• Fede Montagud, editor

    Slimming creams don’t burn fat

    5 Jul Slimming creams don’t burn fat




    Slimming creams promise what consumers want to hear as summer draws near: they’ll burn off fat and the kilos in record time. However, no scientific studies support their effectiveness. In the USA, some reducing cream brands have received heavy fines for misleading advertising.


    In 2002, a well-known firm presented a cream that claimed to slim by stimulating the sympathetic nervous system through smell. The cream flew off the shelves. And not because of its price. Six months after international launch, the company had already sold a million units. Slimming creams sell. Especially if presented with tempting promises and with literature that people cannot interpret. Read More

  • Rosa Taberner, dermatologist

    Psoriasis is not contagious

    30 Jun Psoriasis is not contagious



    Medicine Net

    Acción Psoriasis

    Psoriasis is a chronic condition which predominantly affects the skin and develops in about 2% of the population. Its psychological impact is great as it sometimes leads to social rejection, mainly due to other people’s ignorance of the disorder.


    Psoriasis is a chronic inflammatory disorder that affects the skin, nails and sometimes the joints. Around 2% of the population is affected. Psoriasis is caused by defective activation of a type of blood cell (T lymphocyte) that normally takes care of the defence system. The skin cells renewal process – which normally takes 28-30 days – speeds up to 3-4 days for psoriatic lesions. The excess cells accumulate on the skin surface and produce the characteristic appearance of red, raised lesions with whiteish flakes. Read More

  • Anna Solana, science journalist

    Cosmetics for ‘selfies’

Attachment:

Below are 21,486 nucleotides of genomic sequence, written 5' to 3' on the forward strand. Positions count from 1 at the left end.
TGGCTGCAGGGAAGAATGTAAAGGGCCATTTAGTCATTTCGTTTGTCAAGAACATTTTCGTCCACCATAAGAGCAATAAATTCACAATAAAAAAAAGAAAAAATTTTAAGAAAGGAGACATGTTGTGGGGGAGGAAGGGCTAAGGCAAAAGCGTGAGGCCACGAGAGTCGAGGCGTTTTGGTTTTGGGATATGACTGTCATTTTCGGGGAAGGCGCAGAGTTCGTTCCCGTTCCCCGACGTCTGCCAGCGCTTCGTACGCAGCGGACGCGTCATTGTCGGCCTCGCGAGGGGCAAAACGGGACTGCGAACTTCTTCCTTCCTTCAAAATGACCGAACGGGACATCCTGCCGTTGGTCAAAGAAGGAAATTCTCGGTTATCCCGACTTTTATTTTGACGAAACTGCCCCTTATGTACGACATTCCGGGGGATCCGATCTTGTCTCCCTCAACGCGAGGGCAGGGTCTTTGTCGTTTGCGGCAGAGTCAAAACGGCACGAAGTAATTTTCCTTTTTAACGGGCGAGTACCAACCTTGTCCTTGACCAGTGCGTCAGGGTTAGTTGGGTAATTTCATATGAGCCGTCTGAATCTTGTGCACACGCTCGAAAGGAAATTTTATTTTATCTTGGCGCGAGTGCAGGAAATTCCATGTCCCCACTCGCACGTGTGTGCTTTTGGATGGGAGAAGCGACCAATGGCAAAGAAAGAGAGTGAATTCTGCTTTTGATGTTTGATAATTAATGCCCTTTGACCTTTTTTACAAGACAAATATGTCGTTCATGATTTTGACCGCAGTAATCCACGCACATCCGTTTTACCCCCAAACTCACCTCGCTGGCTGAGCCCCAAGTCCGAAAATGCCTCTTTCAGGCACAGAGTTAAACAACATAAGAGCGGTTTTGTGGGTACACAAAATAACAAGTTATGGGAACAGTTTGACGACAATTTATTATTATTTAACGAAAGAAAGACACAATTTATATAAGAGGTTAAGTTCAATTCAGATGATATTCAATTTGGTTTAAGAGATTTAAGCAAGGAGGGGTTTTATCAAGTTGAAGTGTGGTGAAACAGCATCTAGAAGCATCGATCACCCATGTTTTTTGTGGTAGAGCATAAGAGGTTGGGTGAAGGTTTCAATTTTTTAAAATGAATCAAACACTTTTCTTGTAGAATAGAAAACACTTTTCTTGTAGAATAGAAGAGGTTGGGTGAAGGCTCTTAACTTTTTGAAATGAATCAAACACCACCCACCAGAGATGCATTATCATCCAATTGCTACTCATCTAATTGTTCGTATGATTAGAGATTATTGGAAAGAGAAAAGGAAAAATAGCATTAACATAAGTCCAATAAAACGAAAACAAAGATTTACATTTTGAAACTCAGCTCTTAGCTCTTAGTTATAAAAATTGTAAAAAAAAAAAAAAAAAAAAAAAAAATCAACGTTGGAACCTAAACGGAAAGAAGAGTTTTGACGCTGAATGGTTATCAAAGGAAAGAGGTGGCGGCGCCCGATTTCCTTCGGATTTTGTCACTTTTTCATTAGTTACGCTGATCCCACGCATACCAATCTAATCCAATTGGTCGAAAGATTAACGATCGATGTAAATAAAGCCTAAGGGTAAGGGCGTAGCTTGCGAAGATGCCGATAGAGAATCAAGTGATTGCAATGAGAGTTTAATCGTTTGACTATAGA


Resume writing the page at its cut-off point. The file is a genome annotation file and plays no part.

25 Jun Cosmetics for 'selfies'



    Cosmetics Design USA

    Pigments that mimic Instagram filters and that blur imperfections, creams with photoluminescent lighting and diffusers that deceive the lens and create the perfect complexion for Facebook, Twitter or a video conversation via Skype or Facetime... Cosmetics are adapting to the social networks. And new skin care and makeup products are taking the fashion for selfies into account.


    This is about more than just technology. In fact, optical modifiers – which conceal skin imperfections and irregular contours (fine lines, age spots and large pores) by the diffuse reflection of light – have been around for several years. Social networks, however, have meant that they are now centrally placed on shop shelves. These filters are essential to deceiving the eyes and mitigating the effects of ageing. Some products only include ingredients that modify how light is reflected. Read More

  • Susana Andújar, chemist

    Allergens in cosmetic products

    We have known of skin allergic reactions associated with cosmetic products for many years. And each year, hundreds of studies add further information about the safety of ingredients. As a result, new regulations and limitations on use are constantly emerging. Which ingredients are the most allergenic?


    Health authorities have published numerous lists of ingredients whose allergenic potential is known. But as well as considering an ingredient’s facility for eliciting an immune reaction, we also need to consider its frequency of contact with the skin and mucous membranes. Both these factors – allergenic potential and application frequency – are the triggers for most cases of undesirable reactions produced by the use of cosmetic products. Read More